From: Chris Carlen
User-Agent: Mozilla/5.0 (X11; U; Linux i686; en-US; rv:1.1) Gecko/20020826
X-Accept-Language: en-us, en
Subject: Re: Another resistor problem
References: <email@example.com> <3DEDC939.32BEA236@earthlink.net>
Date: Thu, 05 Dec 2002 04:58:21 GMT
NNTP-Posting-Date: Wed, 04 Dec 2002 20:58:21 PST
Robert Baer wrote:
> Phantom wrote:
>>Many of us have seen the old problem of the infinite planar lattice of
>>1 ohm resistors, the nodes being arranged in a square array. Assume
>>that the nodes are the points whose coordinates are the integers on
>>the plane. Then it's easy to find the resistance between nodes (1,1)
>>and (2,1), or any other adjacent nodes where either the ordinate or
>>abscissa is constant. But what about a pair of diagonally adjacent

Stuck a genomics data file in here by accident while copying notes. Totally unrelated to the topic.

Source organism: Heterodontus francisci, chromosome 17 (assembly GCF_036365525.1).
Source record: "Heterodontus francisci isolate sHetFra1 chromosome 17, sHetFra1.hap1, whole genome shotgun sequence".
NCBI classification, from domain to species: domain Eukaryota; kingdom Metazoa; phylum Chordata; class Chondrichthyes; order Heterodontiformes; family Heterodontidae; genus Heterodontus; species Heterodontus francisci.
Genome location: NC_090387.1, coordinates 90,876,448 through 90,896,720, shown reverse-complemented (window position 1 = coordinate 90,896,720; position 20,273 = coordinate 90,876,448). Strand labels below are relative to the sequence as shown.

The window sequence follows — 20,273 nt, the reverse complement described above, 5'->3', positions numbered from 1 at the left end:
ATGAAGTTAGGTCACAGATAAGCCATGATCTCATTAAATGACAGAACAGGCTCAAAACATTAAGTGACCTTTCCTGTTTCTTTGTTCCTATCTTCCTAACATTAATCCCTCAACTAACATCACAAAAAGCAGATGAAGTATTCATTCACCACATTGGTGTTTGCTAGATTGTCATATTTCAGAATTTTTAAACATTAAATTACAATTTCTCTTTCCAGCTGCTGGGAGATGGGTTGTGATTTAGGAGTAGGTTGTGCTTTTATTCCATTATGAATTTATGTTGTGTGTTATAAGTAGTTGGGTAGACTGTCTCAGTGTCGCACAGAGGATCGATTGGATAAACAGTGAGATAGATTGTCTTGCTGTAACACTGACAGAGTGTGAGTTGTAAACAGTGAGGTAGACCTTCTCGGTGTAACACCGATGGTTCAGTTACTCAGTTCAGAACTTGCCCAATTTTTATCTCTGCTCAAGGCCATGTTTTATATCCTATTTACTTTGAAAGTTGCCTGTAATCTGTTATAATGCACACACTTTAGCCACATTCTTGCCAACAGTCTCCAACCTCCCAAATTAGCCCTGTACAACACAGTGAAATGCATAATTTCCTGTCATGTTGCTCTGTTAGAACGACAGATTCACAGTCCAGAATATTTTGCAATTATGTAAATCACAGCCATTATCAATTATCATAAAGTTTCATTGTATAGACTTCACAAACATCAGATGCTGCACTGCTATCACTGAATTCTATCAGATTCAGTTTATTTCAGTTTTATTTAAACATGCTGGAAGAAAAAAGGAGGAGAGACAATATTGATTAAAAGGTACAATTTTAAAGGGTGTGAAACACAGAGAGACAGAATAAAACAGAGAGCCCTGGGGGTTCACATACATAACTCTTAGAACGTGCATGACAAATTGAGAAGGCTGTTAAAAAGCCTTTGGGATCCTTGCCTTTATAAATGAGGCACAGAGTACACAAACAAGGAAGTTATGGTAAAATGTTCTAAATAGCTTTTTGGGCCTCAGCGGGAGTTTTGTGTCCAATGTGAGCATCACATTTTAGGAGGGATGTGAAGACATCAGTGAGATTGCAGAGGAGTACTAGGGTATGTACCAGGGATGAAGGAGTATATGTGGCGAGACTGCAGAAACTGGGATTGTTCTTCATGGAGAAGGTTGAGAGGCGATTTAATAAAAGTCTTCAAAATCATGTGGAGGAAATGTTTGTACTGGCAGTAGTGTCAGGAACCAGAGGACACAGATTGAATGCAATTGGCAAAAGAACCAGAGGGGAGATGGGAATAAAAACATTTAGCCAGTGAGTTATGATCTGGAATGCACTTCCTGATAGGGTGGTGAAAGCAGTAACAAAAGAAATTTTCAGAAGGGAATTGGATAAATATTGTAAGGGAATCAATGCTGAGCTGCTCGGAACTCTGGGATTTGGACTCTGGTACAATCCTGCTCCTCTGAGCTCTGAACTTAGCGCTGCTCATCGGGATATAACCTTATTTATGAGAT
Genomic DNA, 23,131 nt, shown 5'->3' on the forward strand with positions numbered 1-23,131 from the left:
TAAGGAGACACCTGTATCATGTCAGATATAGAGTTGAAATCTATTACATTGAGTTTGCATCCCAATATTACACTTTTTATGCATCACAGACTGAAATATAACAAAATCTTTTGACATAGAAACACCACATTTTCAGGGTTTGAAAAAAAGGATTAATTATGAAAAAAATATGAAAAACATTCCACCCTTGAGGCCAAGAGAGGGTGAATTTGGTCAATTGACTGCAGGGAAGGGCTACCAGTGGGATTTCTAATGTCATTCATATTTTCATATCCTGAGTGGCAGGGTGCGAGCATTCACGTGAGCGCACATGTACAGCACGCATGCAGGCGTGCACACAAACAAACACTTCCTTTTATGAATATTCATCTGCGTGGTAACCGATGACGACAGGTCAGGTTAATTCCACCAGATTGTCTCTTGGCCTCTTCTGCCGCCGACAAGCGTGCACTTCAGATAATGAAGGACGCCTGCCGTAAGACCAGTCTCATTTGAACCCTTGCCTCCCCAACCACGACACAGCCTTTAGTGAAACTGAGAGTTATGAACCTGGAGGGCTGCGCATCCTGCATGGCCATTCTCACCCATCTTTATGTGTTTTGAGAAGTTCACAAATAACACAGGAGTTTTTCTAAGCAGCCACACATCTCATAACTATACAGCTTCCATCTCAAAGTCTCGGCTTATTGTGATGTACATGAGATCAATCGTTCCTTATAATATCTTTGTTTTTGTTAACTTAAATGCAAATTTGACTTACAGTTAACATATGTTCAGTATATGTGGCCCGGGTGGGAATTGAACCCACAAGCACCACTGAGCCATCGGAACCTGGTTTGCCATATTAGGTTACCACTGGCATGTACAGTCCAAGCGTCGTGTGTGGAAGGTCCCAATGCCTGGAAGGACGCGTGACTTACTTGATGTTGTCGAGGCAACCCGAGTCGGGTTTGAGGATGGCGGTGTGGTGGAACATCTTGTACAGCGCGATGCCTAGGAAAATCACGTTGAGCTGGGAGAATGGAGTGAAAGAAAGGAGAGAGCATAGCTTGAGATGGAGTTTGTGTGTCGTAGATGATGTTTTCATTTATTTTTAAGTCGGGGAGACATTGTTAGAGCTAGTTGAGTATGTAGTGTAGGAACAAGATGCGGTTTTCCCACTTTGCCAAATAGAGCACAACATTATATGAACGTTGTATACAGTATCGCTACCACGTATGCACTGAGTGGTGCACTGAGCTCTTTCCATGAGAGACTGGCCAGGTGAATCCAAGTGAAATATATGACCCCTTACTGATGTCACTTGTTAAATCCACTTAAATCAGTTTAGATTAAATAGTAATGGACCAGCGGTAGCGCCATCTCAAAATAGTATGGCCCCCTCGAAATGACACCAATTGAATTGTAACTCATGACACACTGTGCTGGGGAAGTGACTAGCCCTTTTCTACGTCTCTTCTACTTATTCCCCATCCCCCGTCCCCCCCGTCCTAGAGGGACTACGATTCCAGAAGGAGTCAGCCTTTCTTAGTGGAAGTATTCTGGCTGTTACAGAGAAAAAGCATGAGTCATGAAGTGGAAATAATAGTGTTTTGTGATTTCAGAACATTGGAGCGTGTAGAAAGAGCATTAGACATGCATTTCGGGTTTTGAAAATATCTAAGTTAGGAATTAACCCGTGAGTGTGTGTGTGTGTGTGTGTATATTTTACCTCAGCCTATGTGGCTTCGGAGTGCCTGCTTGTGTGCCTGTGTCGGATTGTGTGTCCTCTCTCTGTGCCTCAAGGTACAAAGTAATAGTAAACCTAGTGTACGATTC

>>nodes? That is, what is the resistance between nodes (1,1) and (2,2)?
>>Show your work.
>>Extra credit: If we have a sheet of isotropic resistive material,
>>infinite in extent, and using circular contacts (use silver paint on
>>teledeltos paper), measure the resistance between the contacts with
>>the distance between contacts 1000 times the diameter of the contacts.
>>Now move the contacts sqrt(2) times as far apart as they were. What
>>is the ratio of the resistance between the contacts now to what it was
> Those are rather ohmly problems; try converting a resistive "wye"
> network to a resistive "delta" network, and vice versa; give equations
> for the general case and explain how the equations were derived, step by
That's a bit simpler that what Phantom is proposing, it seems to me.
Christopher R. Carlen
Suse 8.1 Linux 2.4.19